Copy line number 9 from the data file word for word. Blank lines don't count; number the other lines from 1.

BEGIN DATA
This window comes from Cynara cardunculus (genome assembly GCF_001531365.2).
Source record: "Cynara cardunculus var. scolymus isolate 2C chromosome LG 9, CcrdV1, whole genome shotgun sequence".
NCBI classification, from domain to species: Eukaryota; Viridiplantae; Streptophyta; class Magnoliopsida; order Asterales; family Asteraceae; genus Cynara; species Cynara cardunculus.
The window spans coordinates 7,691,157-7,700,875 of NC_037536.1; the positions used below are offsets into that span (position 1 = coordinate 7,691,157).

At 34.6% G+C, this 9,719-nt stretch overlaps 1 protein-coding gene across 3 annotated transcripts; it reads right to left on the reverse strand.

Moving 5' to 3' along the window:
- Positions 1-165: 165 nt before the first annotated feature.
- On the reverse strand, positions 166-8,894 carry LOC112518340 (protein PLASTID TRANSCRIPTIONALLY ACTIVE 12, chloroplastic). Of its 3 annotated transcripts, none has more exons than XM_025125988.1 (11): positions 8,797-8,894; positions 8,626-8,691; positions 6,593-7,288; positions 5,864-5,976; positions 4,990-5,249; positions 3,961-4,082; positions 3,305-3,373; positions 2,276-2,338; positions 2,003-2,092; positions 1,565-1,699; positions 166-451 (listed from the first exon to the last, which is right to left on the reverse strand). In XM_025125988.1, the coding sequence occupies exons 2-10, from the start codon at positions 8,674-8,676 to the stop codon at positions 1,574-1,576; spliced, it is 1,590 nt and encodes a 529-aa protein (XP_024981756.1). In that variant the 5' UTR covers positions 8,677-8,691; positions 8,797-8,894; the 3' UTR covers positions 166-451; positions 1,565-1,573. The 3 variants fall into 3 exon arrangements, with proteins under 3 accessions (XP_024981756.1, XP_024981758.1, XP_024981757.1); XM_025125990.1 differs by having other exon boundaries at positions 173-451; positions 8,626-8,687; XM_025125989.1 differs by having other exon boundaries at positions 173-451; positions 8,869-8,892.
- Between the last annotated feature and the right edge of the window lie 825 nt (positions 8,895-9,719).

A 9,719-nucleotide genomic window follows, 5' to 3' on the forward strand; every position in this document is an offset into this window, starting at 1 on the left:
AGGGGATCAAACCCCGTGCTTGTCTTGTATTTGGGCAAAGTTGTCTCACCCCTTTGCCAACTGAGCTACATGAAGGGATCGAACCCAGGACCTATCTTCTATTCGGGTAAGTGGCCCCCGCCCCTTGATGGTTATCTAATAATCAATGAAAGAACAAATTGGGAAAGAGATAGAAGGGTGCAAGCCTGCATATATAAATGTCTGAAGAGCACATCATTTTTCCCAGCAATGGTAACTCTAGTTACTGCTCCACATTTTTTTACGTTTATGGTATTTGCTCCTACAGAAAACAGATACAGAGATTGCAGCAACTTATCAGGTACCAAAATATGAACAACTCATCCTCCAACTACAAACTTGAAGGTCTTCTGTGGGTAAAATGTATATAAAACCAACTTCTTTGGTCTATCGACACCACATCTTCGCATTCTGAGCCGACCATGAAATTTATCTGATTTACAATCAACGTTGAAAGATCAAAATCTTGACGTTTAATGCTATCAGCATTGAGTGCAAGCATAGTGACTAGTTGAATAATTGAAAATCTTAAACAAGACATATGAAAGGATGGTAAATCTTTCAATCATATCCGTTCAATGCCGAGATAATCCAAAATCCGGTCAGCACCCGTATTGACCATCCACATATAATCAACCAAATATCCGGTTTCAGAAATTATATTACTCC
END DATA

- Between the last annotated feature and the right edge of the window lie 825 nt (positions 8,895-9,719).